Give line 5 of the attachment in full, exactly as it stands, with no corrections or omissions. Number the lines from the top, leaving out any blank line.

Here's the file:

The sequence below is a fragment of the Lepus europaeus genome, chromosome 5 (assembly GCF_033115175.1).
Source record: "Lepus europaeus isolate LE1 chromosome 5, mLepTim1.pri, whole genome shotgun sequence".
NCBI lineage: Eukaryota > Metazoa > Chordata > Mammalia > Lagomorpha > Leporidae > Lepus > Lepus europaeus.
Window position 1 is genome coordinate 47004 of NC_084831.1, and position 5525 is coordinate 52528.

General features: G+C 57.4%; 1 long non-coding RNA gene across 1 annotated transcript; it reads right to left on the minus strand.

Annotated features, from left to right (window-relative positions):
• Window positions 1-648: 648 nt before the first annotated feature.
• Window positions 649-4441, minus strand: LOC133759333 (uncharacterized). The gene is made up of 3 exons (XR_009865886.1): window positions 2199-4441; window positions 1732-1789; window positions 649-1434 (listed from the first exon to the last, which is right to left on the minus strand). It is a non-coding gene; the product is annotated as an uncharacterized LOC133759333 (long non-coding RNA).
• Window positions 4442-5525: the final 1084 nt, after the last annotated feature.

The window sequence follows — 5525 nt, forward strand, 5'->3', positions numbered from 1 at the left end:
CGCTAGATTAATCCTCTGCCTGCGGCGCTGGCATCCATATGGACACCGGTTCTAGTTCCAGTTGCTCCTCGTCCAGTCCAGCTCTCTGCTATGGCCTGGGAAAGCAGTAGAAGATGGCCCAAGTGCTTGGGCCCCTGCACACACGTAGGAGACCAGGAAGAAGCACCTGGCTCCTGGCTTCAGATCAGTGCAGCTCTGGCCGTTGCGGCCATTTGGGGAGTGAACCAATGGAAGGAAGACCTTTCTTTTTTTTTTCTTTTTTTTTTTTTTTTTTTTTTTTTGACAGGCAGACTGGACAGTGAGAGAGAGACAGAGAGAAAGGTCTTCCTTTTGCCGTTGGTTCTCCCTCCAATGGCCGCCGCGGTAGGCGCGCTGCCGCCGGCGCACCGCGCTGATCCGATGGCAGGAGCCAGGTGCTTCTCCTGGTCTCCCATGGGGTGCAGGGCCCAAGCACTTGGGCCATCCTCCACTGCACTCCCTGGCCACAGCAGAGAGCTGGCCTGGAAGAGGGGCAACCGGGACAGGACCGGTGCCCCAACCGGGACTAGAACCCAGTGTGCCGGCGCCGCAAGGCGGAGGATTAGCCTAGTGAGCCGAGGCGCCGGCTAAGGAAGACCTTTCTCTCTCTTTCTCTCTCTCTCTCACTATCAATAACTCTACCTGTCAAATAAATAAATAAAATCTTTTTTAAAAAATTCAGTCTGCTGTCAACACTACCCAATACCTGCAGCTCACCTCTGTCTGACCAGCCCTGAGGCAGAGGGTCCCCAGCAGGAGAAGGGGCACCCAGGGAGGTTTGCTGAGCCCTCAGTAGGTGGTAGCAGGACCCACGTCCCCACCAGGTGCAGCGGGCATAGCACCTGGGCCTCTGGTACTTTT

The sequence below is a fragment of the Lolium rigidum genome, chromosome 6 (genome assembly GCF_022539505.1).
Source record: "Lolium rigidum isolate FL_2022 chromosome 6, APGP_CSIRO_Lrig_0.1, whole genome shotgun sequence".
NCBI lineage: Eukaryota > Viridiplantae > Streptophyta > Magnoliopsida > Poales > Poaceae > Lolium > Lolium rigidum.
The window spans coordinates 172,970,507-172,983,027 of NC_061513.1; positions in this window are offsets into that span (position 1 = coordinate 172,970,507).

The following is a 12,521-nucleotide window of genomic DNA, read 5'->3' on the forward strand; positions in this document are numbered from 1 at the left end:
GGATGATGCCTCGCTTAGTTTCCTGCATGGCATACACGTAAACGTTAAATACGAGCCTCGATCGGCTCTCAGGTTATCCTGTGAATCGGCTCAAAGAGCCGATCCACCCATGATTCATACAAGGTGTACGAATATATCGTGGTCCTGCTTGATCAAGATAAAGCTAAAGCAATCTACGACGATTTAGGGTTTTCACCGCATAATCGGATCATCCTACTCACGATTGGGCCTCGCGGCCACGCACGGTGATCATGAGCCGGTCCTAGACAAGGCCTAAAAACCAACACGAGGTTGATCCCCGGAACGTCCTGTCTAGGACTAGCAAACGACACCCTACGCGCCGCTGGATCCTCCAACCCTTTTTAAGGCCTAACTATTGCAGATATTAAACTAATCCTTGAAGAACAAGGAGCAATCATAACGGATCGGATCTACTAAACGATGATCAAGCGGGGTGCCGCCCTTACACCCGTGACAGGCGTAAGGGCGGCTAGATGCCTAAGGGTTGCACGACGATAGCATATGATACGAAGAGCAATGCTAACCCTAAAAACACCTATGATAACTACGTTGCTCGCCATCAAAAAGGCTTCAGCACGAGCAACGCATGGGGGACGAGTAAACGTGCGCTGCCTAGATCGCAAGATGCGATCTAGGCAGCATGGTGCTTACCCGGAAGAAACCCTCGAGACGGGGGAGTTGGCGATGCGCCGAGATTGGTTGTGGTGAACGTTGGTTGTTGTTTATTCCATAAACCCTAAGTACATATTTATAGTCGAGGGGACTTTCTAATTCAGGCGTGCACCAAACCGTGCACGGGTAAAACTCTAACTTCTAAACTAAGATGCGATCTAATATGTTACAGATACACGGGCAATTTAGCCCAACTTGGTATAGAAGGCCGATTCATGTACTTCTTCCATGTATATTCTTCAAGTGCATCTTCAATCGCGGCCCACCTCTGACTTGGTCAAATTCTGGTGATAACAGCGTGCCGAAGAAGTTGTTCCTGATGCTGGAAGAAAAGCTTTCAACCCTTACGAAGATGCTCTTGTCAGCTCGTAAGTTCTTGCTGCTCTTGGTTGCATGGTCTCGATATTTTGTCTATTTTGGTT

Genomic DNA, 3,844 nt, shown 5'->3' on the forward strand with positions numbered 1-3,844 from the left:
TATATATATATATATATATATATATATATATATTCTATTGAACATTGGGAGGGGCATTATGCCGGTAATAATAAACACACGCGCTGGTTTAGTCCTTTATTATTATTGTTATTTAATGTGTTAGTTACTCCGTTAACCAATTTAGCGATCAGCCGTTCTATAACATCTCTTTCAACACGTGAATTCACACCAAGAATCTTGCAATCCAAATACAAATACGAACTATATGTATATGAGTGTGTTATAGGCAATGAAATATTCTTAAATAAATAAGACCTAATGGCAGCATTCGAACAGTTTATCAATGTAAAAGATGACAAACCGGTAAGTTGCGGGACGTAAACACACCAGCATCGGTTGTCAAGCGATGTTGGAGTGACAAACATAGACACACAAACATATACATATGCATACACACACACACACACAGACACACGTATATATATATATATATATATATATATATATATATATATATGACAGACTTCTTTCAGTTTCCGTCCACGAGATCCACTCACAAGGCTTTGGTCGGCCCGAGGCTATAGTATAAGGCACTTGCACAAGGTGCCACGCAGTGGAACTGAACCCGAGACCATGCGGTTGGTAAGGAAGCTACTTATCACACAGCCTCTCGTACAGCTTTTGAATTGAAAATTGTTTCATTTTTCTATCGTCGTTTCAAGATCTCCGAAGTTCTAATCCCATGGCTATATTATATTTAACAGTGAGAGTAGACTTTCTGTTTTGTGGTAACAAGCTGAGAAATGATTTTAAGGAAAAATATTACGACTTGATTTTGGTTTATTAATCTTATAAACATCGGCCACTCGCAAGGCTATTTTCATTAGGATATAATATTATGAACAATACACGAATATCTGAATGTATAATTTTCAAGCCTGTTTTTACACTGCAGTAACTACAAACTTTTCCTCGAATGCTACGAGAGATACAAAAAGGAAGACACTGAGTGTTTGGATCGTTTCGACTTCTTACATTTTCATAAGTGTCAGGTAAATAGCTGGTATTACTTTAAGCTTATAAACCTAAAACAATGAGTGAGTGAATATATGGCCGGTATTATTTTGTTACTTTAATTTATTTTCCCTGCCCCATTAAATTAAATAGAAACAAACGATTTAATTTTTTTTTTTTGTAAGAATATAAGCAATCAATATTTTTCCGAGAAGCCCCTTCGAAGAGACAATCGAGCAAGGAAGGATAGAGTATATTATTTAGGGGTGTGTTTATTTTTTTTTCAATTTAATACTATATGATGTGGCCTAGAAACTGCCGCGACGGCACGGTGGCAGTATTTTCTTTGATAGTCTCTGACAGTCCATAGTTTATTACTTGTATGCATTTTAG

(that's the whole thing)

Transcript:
General features: G+C 57.4%; 1 long non-coding RNA gene across 1 annotated transcript; it reads right to left on the minus strand.